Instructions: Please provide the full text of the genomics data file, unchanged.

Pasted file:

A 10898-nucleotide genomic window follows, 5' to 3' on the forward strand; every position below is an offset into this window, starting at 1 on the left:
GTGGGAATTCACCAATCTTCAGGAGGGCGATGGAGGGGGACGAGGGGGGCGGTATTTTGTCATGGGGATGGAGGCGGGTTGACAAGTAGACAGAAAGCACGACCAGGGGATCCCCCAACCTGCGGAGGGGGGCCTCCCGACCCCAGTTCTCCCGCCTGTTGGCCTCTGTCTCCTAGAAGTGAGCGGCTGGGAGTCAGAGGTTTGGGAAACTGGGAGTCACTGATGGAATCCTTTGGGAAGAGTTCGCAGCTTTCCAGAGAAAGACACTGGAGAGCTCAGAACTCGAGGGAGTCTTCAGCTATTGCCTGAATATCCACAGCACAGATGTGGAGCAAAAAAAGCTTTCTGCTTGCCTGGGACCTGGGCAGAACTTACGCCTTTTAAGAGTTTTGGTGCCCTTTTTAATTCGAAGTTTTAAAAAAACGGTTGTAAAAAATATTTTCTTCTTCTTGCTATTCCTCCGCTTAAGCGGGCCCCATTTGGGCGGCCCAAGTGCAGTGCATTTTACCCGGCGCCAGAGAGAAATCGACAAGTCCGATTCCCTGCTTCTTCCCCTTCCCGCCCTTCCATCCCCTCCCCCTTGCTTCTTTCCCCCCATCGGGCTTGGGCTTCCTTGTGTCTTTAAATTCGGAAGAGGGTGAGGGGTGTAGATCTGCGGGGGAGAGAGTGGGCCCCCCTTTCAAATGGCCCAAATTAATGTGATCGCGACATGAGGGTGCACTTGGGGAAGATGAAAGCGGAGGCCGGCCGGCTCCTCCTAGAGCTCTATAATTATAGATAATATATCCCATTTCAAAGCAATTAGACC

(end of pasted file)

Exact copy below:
A 10898-nucleotide genomic window follows, 5' to 3' on the forward strand; every position below is an offset into this window, starting at 1 on the left:
GTGGGAATTCACCAATCTTCAGGAGGGCGATGGAGGGGGACGAGGGGGGCGGTATTTTGTCATGGGGATGGAGGCGGGTTGACAAGTAGACAGAAAGCACGACCAGGGGATCCCCCAACCTGCGGAGGGGGGCCTCCCGACCCCAGTTCTCCCGCCTGTTGGCCTCTGTCTCCTAGAAGTGAGCGGCTGGGAGTCAGAGGTTTGGGAAACTGGGAGTCACTGATGGAATCCTTTGGGAAGAGTTCGCAGCTTTCCAGAGAAAGACACTGGAGAGCTCAGAACTCGAGGGAGTCTTCAGCTATTGCCTGAATATCCACAGCACAGATGTGGAGCAAAAAAAGCTTTCTGCTTGCCTGGGACCTGGGCAGAACTTACGCCTTTTAAGAGTTTTGGTGCCCTTTTTAATTCGAAGTTTTAAAAAAACGGTTGTAAAAAATATTTTCTTCTTCTTGCTATTCCTCCGCTTAAGCGGGCCCCATTTGGGCGGCCCAAGTGCAGTGCATTTTACCCGGCGCCAGAGAGAAATCGACAAGTCCGATTCCCTGCTTCTTCCCCTTCCCGCCCTTCCATCCCCTCCCCCTTGCTTCTTTCCCCCCATCGGGCTTGGGCTTCCTTGTGTCTTTAAATTCGGAAGAGGGTGAGGGGTGTAGATCTGCGGGGGAGAGAGTGGGCCCCCCTTTCAAATGGCCCAAATTAATGTGATCGCGACATGAGGGTGCACTTGGGGAAGATGAAAGCGGAGGCCGGCCGGCTCCTCCTAGAGCTCTATAATTATAGATAATATATCCCATTTCAAAGCAATTAGACC